This post is in collaboration with Story of the Mind. See the original article here!
Mental Health apps seem to have a bit of a varied reputation. Some people love them but some of the science isn't so convincing. I think the biggest thing to remember that these should be used as a supplement to proper treatment - they aren't a cure but you might find them personally useful, or even as a way to help you achieve your 'therapy homework'. Here are a few I have come across, some of which I have found personally useful. I've also included ways you can access online communities and useful resources.
Meditation: This is something I really struggle with and there's no way I can do it by myself at this stage. Here are a few options to get you going:
Smiling Mind This is a great one because you can get quite a lot for free. This is one is an Australian based one which is endorsed by many Mental Health organisations which is reassuring. It also has meditations specific to certain demographics ie. kids & teenagers.
Headspace: This is a really popular one, but one you have to pay for, to get more than the bare minimum. It's got a free trial for 10 days of 10 minutes each to give you a little bit of an idea in the beginning. In the premium features there are some specific to certain situations, for instance if you're an anxious flyer.
Safety Plans: It's a good idea to have a safety plan in a way that is easily accessible to you. It's best to develop a plan with health professionals, these are just places to store them for easy access when they are needed. Check them out:
Stay Alive: This is a good one, especially if you're in the UK. It's got quite a bit of info. It lets you upload photos of things you want to keep living for like pictures of your family & friends. It has information to help someone else considering suicide and has space to input your safety plan. It includes helplines but these are UK based but the rest of the information is good even if you don't live there.
Beyond Now: This is an app developed by the Australian organisation Beyond Blue. Like all these apps, they need to be used with health professionals but it serves as a good app to keep your safety plan accessible. One good thing is that it is also available online if you don't have anything to view the app on.
Information: Here are a few places you can get information from. Some are worldwide, some are youth focused, check them out and see what you like. I've found these one's especially useful.
Kati Morton is a great place to start and an absolute saviour. Her YouTube channel is so genuine and informative and a great tool for anyone going though a tough time or in need of some information. Her videos have definitely had a positive impact on me and her other 150,000 subscribers, making everyone feel a little less alone. She's a licensed therapist from California and puts up videos twice a week and often answers peoples questions in her live streams.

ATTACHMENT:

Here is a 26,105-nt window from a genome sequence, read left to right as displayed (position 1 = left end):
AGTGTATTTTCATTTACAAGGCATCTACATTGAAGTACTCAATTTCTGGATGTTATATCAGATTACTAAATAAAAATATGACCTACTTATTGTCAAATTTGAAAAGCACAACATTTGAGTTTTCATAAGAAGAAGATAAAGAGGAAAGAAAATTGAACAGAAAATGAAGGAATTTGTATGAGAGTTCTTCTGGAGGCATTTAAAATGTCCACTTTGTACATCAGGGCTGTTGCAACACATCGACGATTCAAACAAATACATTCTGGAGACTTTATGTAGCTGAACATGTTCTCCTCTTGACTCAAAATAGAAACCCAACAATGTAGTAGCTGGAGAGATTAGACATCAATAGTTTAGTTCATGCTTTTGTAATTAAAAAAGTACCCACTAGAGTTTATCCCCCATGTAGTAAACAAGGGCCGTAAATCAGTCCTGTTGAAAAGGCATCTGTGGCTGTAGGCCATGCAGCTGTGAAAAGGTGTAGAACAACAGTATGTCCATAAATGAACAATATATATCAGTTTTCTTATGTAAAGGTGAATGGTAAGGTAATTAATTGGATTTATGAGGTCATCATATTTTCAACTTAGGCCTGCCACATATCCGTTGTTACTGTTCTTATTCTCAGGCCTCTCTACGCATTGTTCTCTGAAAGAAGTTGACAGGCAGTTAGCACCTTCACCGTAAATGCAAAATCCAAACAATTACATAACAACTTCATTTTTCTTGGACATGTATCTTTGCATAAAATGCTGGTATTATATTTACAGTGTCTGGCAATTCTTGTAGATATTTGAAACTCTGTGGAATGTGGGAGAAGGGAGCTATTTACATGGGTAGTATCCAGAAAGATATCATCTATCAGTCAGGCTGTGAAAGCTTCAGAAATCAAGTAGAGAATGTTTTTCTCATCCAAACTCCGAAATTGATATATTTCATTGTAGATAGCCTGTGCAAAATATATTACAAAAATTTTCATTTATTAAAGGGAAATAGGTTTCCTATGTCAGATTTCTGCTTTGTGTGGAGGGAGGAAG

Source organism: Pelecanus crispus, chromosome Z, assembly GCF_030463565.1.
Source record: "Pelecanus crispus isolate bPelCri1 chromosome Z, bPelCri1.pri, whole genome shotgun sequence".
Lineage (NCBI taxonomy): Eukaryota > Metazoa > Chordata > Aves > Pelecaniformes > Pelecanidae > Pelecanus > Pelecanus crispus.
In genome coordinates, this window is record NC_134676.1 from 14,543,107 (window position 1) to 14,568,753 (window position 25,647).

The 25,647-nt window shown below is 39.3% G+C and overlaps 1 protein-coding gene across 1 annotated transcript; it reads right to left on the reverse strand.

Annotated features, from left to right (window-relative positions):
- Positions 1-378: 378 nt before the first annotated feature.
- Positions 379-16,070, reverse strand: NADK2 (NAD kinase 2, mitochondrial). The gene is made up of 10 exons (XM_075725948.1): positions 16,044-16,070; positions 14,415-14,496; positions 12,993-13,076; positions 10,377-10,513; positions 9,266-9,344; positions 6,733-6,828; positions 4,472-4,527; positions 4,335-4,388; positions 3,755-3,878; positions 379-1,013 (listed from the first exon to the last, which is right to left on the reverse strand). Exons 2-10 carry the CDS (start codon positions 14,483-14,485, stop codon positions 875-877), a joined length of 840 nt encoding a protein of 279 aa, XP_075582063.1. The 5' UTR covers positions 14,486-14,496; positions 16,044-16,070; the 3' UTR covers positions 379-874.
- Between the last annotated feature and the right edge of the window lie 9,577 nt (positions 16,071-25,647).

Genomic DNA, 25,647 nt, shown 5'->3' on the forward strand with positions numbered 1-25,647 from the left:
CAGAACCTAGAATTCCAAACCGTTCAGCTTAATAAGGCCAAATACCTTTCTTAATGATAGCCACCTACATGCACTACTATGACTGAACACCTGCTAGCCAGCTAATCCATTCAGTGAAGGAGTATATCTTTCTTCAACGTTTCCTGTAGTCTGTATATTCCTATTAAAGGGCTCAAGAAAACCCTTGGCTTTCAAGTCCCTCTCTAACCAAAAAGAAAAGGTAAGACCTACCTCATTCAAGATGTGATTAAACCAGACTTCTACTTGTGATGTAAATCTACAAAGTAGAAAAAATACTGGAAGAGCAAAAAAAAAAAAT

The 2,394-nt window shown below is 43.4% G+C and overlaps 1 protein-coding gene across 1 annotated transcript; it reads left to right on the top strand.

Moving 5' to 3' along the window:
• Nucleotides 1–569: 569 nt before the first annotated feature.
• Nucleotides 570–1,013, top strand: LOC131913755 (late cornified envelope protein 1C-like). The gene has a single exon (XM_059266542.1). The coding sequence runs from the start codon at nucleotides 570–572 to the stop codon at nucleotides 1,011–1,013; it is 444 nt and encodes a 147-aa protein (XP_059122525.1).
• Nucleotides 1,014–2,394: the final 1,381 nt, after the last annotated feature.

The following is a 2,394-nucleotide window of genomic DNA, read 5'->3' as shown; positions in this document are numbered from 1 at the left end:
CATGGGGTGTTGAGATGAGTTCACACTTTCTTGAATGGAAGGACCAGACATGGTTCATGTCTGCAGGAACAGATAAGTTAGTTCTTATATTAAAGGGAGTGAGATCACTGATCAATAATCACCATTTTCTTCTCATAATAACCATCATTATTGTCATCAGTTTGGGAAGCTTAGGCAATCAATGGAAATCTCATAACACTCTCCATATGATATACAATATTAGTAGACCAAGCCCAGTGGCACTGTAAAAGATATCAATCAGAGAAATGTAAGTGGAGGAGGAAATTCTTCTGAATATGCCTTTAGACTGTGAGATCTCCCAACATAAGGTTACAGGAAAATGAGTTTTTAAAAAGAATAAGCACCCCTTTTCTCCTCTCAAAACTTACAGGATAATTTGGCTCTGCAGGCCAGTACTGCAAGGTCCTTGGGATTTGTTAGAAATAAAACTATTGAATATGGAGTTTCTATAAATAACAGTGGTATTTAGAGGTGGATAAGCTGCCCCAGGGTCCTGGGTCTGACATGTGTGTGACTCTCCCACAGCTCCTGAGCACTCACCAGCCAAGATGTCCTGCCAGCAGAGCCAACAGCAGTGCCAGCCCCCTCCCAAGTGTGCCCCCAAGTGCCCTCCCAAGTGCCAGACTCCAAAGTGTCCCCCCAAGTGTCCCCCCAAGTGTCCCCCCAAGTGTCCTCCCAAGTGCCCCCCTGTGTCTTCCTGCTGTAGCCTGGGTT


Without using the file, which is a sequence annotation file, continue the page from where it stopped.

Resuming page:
Reach Out: This is a link to the Australian site, although I believe it exists in a few countries around the world. The information is great and goes beyond just mental health - it goes into physical health, relationships, sexuality and more. It also has great forums where you can talk to others in similar positions as you in a more age relevant manner.
Online Support: Here are a few ways to talk to someone when you are in a bit of a pinch. These are likely only available in Australia but I am sure with a quick google search you will be able to find something comparable where you are.
eHeadspace: This is a great way to get some support but it isn't for crisis counselling. You can chat with them online which is great especially if you're nervous or new to it all or chat over the phone which is generally a lot quicker and you can get more said and done in a limited time.
Lifeline: This is for all ages and can help you in a crisis. (If you're life is in immediate danger please call 000) They have an online chat and crisis line - the number is 13 11 14.
Kids helpline: This is similar to lifeline - they can help in a crisis but also in other times of need. They too have a phone option and also an online chat service. This is good for anyone between the ages of 5 - 25 and I think its a good option if you're in this age range.
Any information on this blog is not a substitute for professional advice. It is written from personal experience and research only. If you are in crisis, go to your nearest emergency room, call lifeline on 13 11 14 or dial 000. If you live outside Australia, link to worldwide crisis numbers can be found in the sidebar.